The big steel is all in for suspending the upper deck of the volcano seating bowl.
The level of competition and the expectations of your field users dictate the kind of pregame maintenance routine you’ll have. The routine is a short version of your daily and weekly long-term care. It’s an integral part of the multitude of tasks that need to be done prior to a game. The following basic routine is what would take place in typical, sunny weather conditions. Obviously, rain, snow or other disruptive weather would require major adjustments.
The game day maintenance process actually begins the day before, with the focus on putting the field in its best playing condition for the next scheduled game time. The day starts with mowing. Generally, the foul lines are repainted and the coaches’ boxes marked once mowing is completed. Since time will be limited for the pregame prep, water the infield area heavily early in the morning and/or the night before to reach the best amount of moisture by pregame so only a light wet-down is needed prior to game time. You may need to add water throughout the day, depending on the type of infield surface you have. Smooth out the mound and home plate area and cover them again.
Whether the field serves recreational or pro-level play, make sure you have the right equipment and tools for the pregame routine in good operating order, staged and ready to go. Develop a checklist. Cover all the details in advance. Put gas in the utility vehicle or field rake; chalk in the chalk box, etc.
This is a highly orchestrated routine, and you are the conductor. Develop a plan; assign specific duties based on the time frame you normally have, and make it consistent. Review all the details, making sure every crew member understands how everything works and knows exactly what to do. Practice to ensure it flows smoothly, striving to make it a little better each time.
Pregame for rec-level baseball
This pregame routine for recreational-level baseball is plotted for a quick 15-minute fix with a two-person crew, designated here as “Jack” and “Jill.” Jack drags the infield, generally with a cocoa mat, but if the surface is chewed up from practice, using a screen mat. It’s an on-the-spot judgment call, so have both mats staged and ready. Jack pulls the practice bases and inserts the plugs prior to dragging.
Generally, the infield foul lines would already be in place, having been lined out and put down earlier with a chalk marker. If not, Jack will drag the larger infield area, and the lining and chalking will take place as soon as dragging is completed.
Jill starts doing the home plate and mound work. If there’s no hitting mat, Jill will need to do hole repair with packing clay. If a mat was used, Jill just smoothes the area, first using a rake and following with a screen mat or cocoa mat. Jill then sets the batter’s box frame and puts down the chalk.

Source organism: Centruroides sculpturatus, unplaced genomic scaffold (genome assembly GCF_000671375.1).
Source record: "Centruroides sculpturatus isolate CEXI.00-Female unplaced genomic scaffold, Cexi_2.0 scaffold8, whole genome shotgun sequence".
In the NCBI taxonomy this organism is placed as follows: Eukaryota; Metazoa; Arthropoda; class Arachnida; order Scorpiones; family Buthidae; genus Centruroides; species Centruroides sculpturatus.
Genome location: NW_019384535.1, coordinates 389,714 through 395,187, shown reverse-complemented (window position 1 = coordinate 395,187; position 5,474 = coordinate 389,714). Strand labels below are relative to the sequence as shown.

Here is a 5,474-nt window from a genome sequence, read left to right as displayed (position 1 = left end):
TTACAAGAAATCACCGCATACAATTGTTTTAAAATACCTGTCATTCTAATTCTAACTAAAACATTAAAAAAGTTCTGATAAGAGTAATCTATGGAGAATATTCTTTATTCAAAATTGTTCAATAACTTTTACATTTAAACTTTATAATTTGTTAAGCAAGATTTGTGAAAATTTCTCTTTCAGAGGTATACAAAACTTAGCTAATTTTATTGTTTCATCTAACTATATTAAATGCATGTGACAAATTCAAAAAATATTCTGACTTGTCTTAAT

By now, Jack has finished dragging. He moves on to fix the pitcher’s mound, paint the pitching rubber and home plate and do any needed touch up on the foul lines in the infield area. Jill starts watering the infield, taking care to avoid the foul lines and the grass. Jack comes in to hold the hose once the other tasks are completed.
Jill places a towel (or an old plate) to cover home plate, lightly waters that area and removes the towel. If there are any dirt issues, Jill sweeps it off with a towel and takes a handful of chalk from the chalk box, rubs it into home plate to help dry it and removes excess chalk.
Once the watering is complete, Jill marks the coaches’ boxes if they haven’t been marked previously. Jack sets the bases and does the final inventory to ensure all equipment is off the field and the setup is complete.
Assignments are adjusted for a three or four-person crew. For example, one person will pull the practice base and insert the plug at second and start dragging from second to third base. The third or fourth person will pull the practice bases at first and third, inserting the plugs. Crew members three and four will start the infield wet-down along the third base side, while person one moves on to drag along the first base side.
Pregame for pro-level baseball
At the pro level, in addition to basic pregame maintenance and setup, there’s an entire practice setup and take down. The question to keep asking is, “What else can I do to protect the field and make it better for the game?” The array of tools to accomplish that typically include: the pitching deck and the geotextile turf protector that goes under it, the batting cage, the turf protector for the back that fits around the batting cage and the extensions or separate pieces for the fungo circles, the trapezoid section that goes on the grass in front of home plate, the home plate mat, the protective screens for first and second bases, the ball shagging screen and two ball baskets on wheels.
Take a full inventory of the tools and equipment you have to make sure it’s all staged prior to use and picked up afterward. Each person is responsible for his or her assigned area and they provide the check, down to the tiny details. If they took 32 pins onto the field to anchor a protector, they need to be sure 32 pins came off.
For years, it was the custom in the major and minor leagues to take batting practice first and the infield practice afterward. When batting practice comes first, the setup usually takes about 20 minutes and starts when the team comes out to get loose. Over the past couple of years there’s been a trend for teams to take the infield practice before batting practice. If that’s their preference, you have to prepare to put the batting practice things out there the same way, but very quickly.
Another trend in the MLB is for the visiting team to take infield practice just once while in town and the home team just once during the home stand, generally prior to their first batting practice. For most low-level minor league play, everyone takes infield practice, with each team working for 10 minutes. Pregame practice is always a double cycle; the home team goes first, then the visiting team.